It is at this time, not supported to split VMDKs of a given VM across multiple datastores. To Migrate, simply right click on the virtual machine and select "migrate" followed by "storage only". Upon selecting the storage policy and compatible cluster a Storage vMotion process will migrate the storage non-disruptively.
Monitor HCI Mesh
VMware vSAN HCI Mesh includes a number of default health checks that ensure a solution will be supportable at setup. In addition to this, the vSAN performance service when run on both clusters is capable of providing end-to-end visibility of the IO path for both the clusters providing compute and storage to the virtual machine. A new "Remote VM" tab will appear on clusters consuming remote storage that enable this performance visibility. This provides Metrics about clusters in the perspective of remote vSAN VM consumption.
When viewing capacity usage from the vSAN capacity monitoring dashboard, a tooltip will appear with a quick link to any remote-mounted datastores.
HCI Mesh Design Considerations
HCI Mesh Limits
Client cluster: Can mount up to a maximum of 5 remote vSAN datastores
Server cluster: Can only serve its datastore to a maximum of 10 client clusters - as of vSAN 8. Previous versions supported the mounting of up to 5 client clusters.
Connections per datastore: In vSAN 7 Update 1, the maximum number of hosts connectedto a datastore was 64. In 7 Update 2 this was increased to 128.
Mesh cluster and hosts count totals: The number of clusters and hosts participating in the overall HCI Mesh (Any cluster connected in some form or another to the overall mesh) is limited to the total available clusters and hosts within a single datacenter object in a single vCenter.
Storage Policy Support: A policy being supported is limited based on the cluster storing the data and not the client cluster. (e.g. A VM using FTT=2 via RAID-6 must be using capacity from a cluster that is 6 hosts or larger.) vSAN 7 Update 2 includes support for adding cluster data services or cluster type to the filtering.
Networking Design Considerations
The cross-cluster traffic associated with HCI-Mesh is using the very same protocol stack (RDT over TCP/IP) that exists in a traditional vSAN cluster. Connections are made directly from the host running the virtual machine to the hosts supplying the backing storage.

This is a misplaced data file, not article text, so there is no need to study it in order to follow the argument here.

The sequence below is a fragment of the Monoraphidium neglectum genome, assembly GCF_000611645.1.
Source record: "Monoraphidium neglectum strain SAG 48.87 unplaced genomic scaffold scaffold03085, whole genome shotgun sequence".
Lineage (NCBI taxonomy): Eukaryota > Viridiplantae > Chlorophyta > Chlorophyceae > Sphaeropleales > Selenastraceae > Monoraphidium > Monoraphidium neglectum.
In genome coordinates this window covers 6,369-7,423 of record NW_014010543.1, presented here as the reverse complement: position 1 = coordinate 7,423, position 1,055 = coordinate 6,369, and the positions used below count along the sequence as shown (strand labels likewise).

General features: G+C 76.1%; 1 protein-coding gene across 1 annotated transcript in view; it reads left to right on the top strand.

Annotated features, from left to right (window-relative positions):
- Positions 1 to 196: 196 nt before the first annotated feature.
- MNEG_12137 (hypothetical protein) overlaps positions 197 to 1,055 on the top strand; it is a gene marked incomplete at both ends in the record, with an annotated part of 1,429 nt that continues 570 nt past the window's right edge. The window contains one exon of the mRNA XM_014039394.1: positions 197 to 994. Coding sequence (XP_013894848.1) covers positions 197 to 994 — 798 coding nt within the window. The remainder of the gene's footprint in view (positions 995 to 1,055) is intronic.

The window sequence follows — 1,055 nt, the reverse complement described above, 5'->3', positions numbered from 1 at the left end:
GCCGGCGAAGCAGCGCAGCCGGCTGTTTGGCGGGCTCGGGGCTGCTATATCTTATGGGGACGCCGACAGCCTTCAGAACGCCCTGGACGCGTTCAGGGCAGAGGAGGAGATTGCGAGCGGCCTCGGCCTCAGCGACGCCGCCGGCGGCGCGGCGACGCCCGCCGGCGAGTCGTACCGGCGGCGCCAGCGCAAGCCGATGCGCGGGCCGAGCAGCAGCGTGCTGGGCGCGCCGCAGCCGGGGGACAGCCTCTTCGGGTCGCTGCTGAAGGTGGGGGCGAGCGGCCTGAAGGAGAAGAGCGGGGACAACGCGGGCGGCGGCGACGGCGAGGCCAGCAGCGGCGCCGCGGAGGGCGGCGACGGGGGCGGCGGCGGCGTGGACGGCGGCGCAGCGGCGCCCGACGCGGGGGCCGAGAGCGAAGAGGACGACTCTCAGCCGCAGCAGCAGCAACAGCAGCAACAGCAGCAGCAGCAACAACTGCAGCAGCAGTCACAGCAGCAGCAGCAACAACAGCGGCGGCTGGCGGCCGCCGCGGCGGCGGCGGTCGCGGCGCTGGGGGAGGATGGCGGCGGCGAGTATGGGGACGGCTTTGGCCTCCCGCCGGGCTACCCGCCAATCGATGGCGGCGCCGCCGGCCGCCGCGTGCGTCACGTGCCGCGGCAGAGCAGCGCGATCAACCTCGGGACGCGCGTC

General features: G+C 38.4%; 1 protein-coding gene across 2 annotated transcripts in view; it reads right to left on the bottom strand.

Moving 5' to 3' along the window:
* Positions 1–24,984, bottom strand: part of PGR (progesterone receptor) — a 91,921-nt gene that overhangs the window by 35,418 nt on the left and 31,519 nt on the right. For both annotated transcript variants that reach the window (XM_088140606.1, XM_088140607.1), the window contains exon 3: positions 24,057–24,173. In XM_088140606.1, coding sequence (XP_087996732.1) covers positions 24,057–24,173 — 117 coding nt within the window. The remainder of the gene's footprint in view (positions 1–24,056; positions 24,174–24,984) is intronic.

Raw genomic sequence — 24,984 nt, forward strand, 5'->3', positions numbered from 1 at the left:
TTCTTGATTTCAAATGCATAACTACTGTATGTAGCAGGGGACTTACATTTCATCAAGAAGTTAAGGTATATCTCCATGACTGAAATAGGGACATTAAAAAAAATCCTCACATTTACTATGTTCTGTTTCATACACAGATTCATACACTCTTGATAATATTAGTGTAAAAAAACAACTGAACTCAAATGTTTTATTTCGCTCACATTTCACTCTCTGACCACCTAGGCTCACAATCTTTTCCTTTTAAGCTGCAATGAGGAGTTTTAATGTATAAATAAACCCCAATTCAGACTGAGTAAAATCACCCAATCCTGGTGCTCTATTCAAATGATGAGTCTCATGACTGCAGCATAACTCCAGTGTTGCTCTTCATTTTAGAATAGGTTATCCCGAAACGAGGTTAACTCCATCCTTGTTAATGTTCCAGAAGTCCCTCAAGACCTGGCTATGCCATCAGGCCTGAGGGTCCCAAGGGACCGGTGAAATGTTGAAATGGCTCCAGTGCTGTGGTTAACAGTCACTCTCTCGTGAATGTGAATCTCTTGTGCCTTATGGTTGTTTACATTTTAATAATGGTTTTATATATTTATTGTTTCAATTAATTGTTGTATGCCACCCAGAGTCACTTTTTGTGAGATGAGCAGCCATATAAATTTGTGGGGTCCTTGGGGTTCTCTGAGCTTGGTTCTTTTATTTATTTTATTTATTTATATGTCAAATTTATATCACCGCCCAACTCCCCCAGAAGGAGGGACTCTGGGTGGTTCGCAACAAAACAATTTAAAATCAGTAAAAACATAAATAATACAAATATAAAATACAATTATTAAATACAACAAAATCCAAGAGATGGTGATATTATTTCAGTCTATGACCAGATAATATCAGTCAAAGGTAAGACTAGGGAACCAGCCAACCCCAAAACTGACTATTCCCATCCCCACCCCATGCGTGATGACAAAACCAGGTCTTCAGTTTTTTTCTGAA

•Since vSAN and HA communication share the same vmkernel port, HA is dependent on any links that provide communication between clusters. The same principles of HA apply, but recognizing that compute may be provided on one cluster, while storage may be provided on another. In the event of a cross cluster communication issue, an APD will occur 60 seconds after isolation event, and attempt VM restarts after HA determined settings (e.g. 180 seconds)
In an HCI Mesh Architecture, since VM’s living in one cluster may be using storage resources in another cluster, the network communication requirements will need to meet adequate levels of performance to not hinder the workloads. Latency between the clusters will add to the effective latency seen by the VMs using resources across a cluster. The recommendations are as follows:
Network topology that ensures the highest level of availability, including redundant NICs, switching across clusters, etc.)
- Network performance that reduces the likelihood it is the performance bottleneck. 25Gbps end-to-end using storage class gear is recommended.
- A recommended minimum threshold is to provide sub millisecond latency for meshed clusters. The data path may be inherently more complex as it passes across east-west cluster boundaries, which may be reflected in different network topologies. Datastore mounting prechecks are available to warn the administrator if these conditions are not met (alert will trigger at 5,000us/5ms or greater), but will not prevent the mounting of the datastore.
- Use of vSphere Distributed Switches (vDS) is needed to allow for proper bandwidth sharing via NIOC
- L2 and L3 are supported. Configuration of routing for vSAN VMkernel port traffic will be necessary.
To more easily support layer 3 configurations, vSAN 7U1 supports overriding of the default gateway for a VMkernel port from within the UI.
HCI Mesh Requirements
The following use cases are not currently supported:
Remote provisioning workflows for File Services, iSCSI, or CNS based block volume workloads (they can exist locally, but not be served remotely)
Air-gapped vSAN networks, or clusters using multiple vSAN VMkernel ports are not supported with HCI Mesh. LACP is supported as an alternative means of agregating throughput.
Objects of a VM spanning across multiple datastores (e.g. one VMDK in one datastore, and another VMDK for the same VM in another datastore)
RDMA between clusters is not supported at this time.